Finance Bill 2024: The new taxation model is a double-edged sword for Kenya’s alcohol industry.

  • 19 May 2024
  • 3 Mins Read
  • 〜 by Jewel Tete

The Finance Bill of 2024 seeks to bring significant changes to the landscape of alcoholic beverages. A notable shift proposed in this legislation is the adjustment of taxation from a flat rate per litre to one based on alcohol content. For enthusiasts of beer and cider, this change heralds a considerable victory, as it means a reduction in excise duty for these beverages, potentially leading to lower prices for these favoured beverages. To illustrate, consider a 330 ml bottle of Smirnoff Pineapple Punch with 5.5% alcohol content. Presently, it incurs an excise duty of KSh 47, but under the new bill, this would decrease to KSh 40. Similarly, a 500 ml bottle of White Cap Lager, with 4.2% alcohol content, currently carries an excise duty of KSh 71.22, which would decrease to KSh 47.25 under the proposed changes. The impact of the excise reduction will likely be more pronounced in beers with higher volumes and lower alcohol content compared to those with lower volumes and higher alcohol content, though delving into the intricacies of those mathematics isn’t necessary at this point.


Sounds promising, right? However, a closer examination reveals a different story for spirits. The proposed increase in excise duty for spirits paints a contrasting picture, with prices set to rise substantially. The Treasury suggests raising excise duty on a litre of spirits from KSh356.42 to a range between KSh592 and KSh720, depending on alcohol content ranging from 37% to 45%. This shift will uniformly escalate excise duty, potentially resulting in higher prices across the spectrum of spirit beverages.


While the proposal to adjust the taxation model may seem like a logical move given its historically high tax burden on beers, it could inadvertently hinder efforts to combat the rampant sale of illicit alcohol. Currently, spirits stand as the most counterfeited alcoholic beverages. Counterfeiters find spirits particularly attractive due to the promise of substantial profits, streamlined production methods, and the ease of infiltrating legitimate distribution networks. This grim reality highlights a significant challenge: legitimate products struggle to compete as pricing dynamics drive consumers towards cheaper, illicit alternatives readily available on the market. Price and accessibility emerge as paramount factors influencing consumer choices, thereby fueling the illicit alcohol trade. The harsh truth is that consumers prioritise obtaining higher alcoholic content at the lowest possible price, often overlooking the legitimacy of the product. This inclination could lead consumers to seek out more expensive brands with high alcohol content at lower prices within the illicit market.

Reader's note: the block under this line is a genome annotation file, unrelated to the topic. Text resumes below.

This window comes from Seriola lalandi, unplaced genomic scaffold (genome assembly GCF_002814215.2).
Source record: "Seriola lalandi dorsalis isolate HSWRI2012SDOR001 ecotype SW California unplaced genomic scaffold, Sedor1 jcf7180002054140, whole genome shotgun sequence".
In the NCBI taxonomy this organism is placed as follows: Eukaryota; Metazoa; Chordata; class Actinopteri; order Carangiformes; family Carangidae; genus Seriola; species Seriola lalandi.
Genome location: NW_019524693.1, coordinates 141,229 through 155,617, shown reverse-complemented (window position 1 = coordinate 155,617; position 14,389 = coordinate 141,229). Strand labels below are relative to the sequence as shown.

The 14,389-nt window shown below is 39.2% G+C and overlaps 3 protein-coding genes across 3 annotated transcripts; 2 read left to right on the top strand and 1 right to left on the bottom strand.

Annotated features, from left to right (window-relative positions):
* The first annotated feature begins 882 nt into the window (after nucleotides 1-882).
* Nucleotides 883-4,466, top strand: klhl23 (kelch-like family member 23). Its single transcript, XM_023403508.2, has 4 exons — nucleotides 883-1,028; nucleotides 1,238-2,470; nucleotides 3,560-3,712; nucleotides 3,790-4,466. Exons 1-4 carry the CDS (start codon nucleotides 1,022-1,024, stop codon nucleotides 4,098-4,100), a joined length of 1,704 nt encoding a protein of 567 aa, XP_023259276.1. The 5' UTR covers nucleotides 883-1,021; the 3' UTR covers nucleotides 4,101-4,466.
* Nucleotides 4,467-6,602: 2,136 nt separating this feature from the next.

Beyond counterfeit alcohol, another challenge of illicit alcoholic trade arises from the proliferation of illicit artisanal production. While the production and sale of artisanal homebrew remain legal on a domestic scale in Kenya, it becomes illicit when commercialised for monetary gain. This shift occurs due to concerns regarding adulteration with harmful chemicals and associated hygiene, health and safety risks in the manufacturing process. Once again, the affordability and potency of these beverages hold appeal, particularly for low-income and impoverished consumers nationwide.


A recent report commissioned by the Alcoholic Beverages Association of Kenya (ABAK) paints a grim picture, revealing Kenya’s staggering annual loss of KSh71 billion in tax revenue due to the thriving trade in illicit alcohol. Given this context, it’s imperative to question the potential impact of further increasing excise duties on spirits. By crunching the numbers, it becomes evident that such a move would not only exacerbate the existing problem but also risk haemorrhaging even more revenue into the coffers of illicit traders. The paradox is stark: while the aim of hiking taxes is to bolster government revenue, the unintended consequence may well be the expansion of the illicit market, further eroding the tax base. Moreover, it raises serious concerns about the efficacy of Kenya’s efforts to combat the scourge of illicit alcohol. Will an increase in excise duties serve as a deterrent or inadvertently fuel the illicit trade, perpetuating a cycle of lost revenue and social harm? These are pressing questions that demand careful consideration in navigating the delicate balance between fiscal policy and public health. 


The fight against illicit alcohol is a complex one. A more nuanced strategy should be considered. While Revenue raising measures and crackdowns on the illegal production and distribution of these beverages remain important, policymakers should be mindful of stifling the competitiveness of legal industry players. This approach can chart a course towards a more resilient future. Policymakers ought to strike a balance between regulatory measures and economic vitality.